Trains on the line from Auckland to Whangārei have stopped, signalling the start of work on the $204.5 million Provincial Growth Fund project to revitalise Northland rail.

The start of major work replacing bridges, improving tunnels and upgrading the rail line to Whangārei will result in more reliable train services and enable more freight to be carried by rail, KiwiRail group chief executive Greg Miller said.

KiwiRail is upgrading the Northland Line to improve journey times, resilience and reliability and, from last Sunday, no more train services will run between Swanson and Whangarei to allow substantial upgrade work to begin.

The work includes replacing five aging bridges and lowering tracks in the 13 tunnels, so when completed, trains will be able to pull hi-cube containers on the Northland Line.


"While our teams were able to continue design and planning work during the lockdown, Covid-19 halted most work on the ground. We've also been waiting on the arrival of specialist track-laying equipment which has been held up by pandemic disruptions," Miller said.

"The work will be completed in stages, with the first objective being able to carry hi-cube containers through the tunnels between Whangarei and Auckland by Christmas."

Being able to carry hi-cube containers would also allow freight that can currently only come in and out of Northland by road to instead go by rail. That additional transport option could help cut transport emissions and reduce the number of trucks on the roads.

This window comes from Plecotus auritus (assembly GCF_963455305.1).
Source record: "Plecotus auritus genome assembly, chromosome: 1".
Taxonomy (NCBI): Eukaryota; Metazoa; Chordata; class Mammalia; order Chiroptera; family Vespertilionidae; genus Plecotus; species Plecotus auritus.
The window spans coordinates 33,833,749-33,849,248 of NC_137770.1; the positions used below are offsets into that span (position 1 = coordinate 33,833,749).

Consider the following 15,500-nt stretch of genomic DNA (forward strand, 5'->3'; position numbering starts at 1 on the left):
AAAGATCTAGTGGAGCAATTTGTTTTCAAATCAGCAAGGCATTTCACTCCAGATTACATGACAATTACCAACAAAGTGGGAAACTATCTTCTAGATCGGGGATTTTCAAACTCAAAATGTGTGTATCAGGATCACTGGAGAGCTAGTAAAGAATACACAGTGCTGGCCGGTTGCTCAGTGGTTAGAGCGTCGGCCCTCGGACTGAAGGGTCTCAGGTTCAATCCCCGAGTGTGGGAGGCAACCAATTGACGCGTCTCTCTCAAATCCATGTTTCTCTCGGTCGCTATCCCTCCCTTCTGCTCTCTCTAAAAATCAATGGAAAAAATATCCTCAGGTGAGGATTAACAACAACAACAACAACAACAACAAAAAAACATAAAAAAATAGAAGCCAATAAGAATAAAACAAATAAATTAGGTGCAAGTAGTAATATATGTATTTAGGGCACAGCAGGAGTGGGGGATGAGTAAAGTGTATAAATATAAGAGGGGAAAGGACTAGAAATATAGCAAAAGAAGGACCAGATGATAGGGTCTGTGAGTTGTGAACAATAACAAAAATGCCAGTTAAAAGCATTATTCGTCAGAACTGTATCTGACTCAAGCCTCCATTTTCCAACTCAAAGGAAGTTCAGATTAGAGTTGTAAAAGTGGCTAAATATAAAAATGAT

Miller said KiwiRail was committed to ensuring Northland benefited from the upgrade project, with a focus on using local contractors and suppliers where possible.

Local firm United Civil Construction has the contract to replace two of the bridges, all the ballast materials for the track upgrades are being supplied by Clements in Whangarei, and Busck, also in Whangarei, is supplying thousands of concrete sleepers.

Next year KiwiRail will continue to make improvements to the Northland Line, including reopening the mothballed section of line between Kauri and Otiria and building a container exchange at Otiria.

State-Owned Enterprises Minister Winston Peters said at least 200 contractors and staff would be needed to undertake the upgrade work and KiwiRail would be using Northland people and businesses wherever possible.

"That will see tens of millions of dollars going into the regional economy, creating jobs and spending that will help Northland recover from the lockdown and impacts of Covid-19," Peters said.


"We're making sure that Northland has access to the same rail services that other export regions have had for decades but this substantial government investment will also help boost Northland's economy right now."